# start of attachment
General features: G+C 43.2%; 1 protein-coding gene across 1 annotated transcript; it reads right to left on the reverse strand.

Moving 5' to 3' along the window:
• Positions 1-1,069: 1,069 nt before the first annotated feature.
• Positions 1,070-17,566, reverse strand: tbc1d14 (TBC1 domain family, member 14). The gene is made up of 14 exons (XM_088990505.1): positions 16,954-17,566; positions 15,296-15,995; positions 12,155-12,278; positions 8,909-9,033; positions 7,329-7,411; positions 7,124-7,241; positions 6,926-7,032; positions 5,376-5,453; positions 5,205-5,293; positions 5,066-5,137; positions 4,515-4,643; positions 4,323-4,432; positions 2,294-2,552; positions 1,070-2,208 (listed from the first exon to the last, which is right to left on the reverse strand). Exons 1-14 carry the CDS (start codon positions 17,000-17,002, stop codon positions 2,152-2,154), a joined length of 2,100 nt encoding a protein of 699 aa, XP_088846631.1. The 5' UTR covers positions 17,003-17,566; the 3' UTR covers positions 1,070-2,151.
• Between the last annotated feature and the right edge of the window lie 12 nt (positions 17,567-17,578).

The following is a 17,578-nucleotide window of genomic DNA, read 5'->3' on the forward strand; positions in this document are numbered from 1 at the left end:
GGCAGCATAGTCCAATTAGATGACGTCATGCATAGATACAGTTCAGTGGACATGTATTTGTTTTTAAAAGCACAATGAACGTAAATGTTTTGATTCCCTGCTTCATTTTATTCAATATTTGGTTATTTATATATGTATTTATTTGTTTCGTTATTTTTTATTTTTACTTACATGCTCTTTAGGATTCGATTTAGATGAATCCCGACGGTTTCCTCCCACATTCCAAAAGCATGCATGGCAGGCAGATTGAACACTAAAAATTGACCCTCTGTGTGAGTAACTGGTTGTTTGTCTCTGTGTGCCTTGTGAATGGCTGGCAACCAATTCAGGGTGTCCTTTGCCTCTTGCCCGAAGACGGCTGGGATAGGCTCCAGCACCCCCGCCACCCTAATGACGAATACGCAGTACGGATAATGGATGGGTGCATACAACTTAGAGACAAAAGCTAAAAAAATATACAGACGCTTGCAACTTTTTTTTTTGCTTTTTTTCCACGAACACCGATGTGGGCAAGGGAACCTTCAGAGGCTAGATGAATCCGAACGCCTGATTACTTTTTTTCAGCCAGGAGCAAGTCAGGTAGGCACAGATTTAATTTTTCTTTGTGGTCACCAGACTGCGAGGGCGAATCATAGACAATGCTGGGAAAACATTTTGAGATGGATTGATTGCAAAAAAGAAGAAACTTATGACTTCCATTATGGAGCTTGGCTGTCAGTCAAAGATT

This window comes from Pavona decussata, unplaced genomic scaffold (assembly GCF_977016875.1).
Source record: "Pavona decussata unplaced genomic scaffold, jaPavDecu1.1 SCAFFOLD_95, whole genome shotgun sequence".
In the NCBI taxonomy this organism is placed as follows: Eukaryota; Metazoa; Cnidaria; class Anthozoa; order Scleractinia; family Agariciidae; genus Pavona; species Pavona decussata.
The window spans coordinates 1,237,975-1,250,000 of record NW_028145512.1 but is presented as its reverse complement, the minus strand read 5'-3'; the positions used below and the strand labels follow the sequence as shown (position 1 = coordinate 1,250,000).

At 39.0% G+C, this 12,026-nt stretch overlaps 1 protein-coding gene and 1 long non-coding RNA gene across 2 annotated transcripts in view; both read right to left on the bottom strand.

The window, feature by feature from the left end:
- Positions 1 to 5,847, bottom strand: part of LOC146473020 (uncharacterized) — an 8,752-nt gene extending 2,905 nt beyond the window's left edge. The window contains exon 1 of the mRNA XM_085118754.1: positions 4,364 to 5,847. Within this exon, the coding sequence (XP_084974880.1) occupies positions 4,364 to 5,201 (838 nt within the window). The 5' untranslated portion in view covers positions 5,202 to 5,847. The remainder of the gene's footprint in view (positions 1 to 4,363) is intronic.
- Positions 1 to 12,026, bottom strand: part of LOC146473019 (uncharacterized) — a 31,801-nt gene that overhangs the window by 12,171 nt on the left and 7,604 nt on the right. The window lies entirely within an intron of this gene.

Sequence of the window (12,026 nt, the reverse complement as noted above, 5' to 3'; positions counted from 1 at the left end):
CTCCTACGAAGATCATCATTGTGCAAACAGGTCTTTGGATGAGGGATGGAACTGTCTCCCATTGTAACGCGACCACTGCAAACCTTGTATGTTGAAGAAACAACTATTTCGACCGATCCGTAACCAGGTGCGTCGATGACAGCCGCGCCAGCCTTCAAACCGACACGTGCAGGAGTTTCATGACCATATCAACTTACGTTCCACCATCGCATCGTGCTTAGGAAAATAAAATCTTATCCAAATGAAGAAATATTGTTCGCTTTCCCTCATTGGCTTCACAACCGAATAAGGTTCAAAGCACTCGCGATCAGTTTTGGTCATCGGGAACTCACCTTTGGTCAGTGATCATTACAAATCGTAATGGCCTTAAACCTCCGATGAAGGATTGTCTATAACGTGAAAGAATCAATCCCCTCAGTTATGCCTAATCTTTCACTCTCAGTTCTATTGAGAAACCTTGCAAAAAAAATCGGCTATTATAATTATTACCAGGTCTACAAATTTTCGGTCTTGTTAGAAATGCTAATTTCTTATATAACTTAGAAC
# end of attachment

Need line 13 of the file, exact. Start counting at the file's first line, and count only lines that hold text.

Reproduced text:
The window, feature by feature from the left end: